Transdermal drug delivery in Parkinson's disease

Ronald F. Pfeiffer

Research output: Contribution to journalReview articlepeer-review

3 Scopus citations


The long-term management of Parkinson's disease is compromised by the development of treatment-related complications that can severely limit the effectiveness of levodopa. Growing evidence implicates intermittent, or pulsatile, stimulation of dopamine receptors as one potential mechanism in their genesis. Continuous administration of medication via the transdermal route offers a potential avenue to circumvent pulsatile-drug delivery and, thus, possibly deflect development of dyskinesia and motor fluctuations. The development of an effective transdermal drug preparation for Parkinson's disease has had a long gestation, but the recent emergence of rotigotine as an effective transdermal therapy provides hope and encouragement that additional advances may also be forthcoming and that our ability to effectively treat this devastating disease will continue to grow.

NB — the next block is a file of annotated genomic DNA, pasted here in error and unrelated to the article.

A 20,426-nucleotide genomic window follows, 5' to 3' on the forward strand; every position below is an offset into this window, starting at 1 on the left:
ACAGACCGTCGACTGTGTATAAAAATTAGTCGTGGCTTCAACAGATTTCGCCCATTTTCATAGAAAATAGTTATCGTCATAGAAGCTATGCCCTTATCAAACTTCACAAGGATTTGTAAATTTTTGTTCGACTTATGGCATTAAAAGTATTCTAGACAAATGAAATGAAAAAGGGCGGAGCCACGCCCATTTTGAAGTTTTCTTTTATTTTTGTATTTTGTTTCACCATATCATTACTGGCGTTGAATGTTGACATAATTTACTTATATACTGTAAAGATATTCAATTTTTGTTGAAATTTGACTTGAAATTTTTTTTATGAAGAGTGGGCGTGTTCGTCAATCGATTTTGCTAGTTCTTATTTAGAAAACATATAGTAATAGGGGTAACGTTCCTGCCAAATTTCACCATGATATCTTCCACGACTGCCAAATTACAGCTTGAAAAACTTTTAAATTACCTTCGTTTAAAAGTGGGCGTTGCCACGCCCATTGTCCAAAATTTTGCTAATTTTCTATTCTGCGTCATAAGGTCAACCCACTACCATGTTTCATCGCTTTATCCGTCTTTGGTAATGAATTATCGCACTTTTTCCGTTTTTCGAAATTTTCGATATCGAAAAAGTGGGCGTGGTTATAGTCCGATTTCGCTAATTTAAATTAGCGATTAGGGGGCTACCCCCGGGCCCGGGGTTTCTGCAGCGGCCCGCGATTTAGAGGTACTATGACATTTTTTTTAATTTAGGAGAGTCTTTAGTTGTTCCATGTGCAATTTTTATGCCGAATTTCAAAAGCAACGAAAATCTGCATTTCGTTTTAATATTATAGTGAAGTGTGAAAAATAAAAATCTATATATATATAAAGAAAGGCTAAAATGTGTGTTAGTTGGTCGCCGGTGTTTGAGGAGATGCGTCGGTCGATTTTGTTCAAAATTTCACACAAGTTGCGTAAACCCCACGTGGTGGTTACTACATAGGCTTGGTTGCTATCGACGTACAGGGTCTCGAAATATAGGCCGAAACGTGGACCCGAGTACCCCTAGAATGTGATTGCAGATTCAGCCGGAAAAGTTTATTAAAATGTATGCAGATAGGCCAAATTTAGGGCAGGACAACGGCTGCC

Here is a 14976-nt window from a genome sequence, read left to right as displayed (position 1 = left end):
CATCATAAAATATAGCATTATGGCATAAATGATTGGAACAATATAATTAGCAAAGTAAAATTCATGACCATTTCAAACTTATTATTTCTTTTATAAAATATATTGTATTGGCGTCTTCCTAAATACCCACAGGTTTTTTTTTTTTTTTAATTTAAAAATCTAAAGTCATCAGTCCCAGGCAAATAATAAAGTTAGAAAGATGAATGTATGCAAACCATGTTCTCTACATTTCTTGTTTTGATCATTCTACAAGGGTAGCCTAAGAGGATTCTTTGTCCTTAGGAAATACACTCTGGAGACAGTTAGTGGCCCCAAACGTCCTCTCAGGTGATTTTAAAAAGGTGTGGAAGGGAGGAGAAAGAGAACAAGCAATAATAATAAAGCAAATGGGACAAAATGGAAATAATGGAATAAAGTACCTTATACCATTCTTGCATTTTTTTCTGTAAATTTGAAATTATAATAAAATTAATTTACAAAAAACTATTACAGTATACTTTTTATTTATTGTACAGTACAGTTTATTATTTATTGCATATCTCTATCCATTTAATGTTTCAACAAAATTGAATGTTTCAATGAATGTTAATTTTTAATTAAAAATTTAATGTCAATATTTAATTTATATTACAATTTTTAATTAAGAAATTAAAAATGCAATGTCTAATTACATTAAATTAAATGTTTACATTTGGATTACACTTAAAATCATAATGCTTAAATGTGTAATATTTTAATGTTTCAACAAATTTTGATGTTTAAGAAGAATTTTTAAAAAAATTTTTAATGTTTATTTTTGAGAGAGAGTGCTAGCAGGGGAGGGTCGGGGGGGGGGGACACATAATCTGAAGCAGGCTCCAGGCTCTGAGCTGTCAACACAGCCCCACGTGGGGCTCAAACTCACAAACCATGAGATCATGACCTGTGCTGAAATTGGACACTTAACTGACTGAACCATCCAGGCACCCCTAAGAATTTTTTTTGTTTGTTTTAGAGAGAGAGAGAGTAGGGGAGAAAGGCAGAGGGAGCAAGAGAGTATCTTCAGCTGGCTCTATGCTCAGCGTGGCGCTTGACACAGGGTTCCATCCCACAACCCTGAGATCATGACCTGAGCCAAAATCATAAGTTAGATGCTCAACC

Original languageEnglish (US)
Pages (from-to)471-482
Number of pages12
JournalAging Health
Issue number4
StatePublished - Aug 1 2007


  • Apomorphine
  • Levodopa
  • Lisuride
  • Motor response complications
  • Parkinson's disease
  • Rotigotine transdermal

ASJC Scopus subject areas

  • Geriatrics and Gerontology


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